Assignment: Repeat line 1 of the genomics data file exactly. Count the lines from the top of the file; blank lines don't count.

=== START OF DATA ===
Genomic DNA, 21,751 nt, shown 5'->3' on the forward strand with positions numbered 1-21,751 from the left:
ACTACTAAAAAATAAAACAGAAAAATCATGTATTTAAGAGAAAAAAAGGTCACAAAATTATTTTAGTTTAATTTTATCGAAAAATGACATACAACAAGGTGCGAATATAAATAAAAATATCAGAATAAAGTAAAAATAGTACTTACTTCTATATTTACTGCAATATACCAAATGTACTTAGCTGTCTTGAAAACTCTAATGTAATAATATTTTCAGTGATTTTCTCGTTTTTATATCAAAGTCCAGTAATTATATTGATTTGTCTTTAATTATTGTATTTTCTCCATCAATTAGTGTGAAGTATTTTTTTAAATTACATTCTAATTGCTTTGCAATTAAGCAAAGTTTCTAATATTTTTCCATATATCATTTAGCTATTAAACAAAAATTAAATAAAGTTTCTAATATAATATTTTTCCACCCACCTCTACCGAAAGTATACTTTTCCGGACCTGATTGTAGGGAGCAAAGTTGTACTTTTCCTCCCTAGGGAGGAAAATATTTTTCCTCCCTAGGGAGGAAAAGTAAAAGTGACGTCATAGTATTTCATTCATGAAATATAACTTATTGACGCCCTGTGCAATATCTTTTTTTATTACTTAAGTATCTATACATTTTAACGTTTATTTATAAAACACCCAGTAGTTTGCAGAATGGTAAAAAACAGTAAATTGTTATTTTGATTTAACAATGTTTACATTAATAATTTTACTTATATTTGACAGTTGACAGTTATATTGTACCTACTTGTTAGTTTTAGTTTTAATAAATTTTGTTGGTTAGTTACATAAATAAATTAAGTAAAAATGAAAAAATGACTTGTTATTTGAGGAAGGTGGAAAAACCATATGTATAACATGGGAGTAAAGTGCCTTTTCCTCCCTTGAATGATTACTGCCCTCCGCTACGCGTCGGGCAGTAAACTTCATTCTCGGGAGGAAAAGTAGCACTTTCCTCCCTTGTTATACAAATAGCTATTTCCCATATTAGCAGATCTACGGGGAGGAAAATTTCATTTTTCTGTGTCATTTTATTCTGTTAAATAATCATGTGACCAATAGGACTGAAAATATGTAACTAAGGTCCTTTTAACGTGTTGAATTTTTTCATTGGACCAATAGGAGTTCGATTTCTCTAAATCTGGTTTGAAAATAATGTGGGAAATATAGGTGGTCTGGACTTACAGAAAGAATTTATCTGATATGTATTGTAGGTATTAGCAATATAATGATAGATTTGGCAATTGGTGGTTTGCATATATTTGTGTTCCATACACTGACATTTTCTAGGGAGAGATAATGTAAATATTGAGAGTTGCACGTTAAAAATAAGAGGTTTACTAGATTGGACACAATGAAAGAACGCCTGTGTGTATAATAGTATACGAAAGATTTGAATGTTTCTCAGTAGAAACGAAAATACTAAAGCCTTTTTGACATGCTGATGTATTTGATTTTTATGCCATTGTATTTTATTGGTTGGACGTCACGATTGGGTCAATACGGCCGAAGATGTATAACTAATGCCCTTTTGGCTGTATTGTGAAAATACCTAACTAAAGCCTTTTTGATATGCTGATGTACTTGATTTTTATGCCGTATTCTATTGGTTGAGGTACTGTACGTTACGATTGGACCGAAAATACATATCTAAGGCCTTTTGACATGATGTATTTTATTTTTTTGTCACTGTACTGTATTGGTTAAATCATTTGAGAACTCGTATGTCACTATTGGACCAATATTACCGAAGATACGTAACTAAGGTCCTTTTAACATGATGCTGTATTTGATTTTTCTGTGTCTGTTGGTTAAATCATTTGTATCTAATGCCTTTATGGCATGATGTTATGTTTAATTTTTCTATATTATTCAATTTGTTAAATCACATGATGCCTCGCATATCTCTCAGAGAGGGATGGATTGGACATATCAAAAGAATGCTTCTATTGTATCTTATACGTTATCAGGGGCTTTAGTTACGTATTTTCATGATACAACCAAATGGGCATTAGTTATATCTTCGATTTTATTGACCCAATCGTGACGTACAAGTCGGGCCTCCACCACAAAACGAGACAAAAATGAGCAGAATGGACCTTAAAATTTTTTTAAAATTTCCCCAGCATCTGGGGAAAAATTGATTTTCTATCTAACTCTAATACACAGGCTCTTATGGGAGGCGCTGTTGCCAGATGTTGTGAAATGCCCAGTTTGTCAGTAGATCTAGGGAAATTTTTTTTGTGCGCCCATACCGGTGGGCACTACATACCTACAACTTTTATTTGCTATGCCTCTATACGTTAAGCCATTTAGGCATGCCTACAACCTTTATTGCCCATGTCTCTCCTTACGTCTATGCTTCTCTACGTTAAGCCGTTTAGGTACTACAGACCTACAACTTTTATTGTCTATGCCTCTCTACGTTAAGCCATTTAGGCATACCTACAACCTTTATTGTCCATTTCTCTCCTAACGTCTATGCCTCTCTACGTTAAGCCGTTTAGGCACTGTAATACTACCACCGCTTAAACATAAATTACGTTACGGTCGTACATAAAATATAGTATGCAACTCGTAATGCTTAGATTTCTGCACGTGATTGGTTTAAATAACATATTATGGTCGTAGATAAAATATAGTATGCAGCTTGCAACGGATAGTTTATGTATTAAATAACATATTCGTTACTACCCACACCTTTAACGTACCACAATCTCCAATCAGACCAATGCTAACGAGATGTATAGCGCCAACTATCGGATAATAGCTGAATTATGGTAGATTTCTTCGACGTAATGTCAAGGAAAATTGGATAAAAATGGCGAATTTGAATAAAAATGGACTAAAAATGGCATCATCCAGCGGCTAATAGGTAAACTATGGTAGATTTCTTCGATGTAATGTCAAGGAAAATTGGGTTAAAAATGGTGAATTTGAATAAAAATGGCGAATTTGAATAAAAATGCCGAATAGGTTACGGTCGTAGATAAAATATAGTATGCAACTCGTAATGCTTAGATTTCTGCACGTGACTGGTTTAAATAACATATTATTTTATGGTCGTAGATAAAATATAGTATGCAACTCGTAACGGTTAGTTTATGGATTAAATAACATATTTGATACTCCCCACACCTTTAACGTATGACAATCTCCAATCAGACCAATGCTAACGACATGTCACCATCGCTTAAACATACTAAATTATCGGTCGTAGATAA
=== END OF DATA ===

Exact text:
Genomic DNA, 21,751 nt, shown 5'->3' on the forward strand with positions numbered 1-21,751 from the left: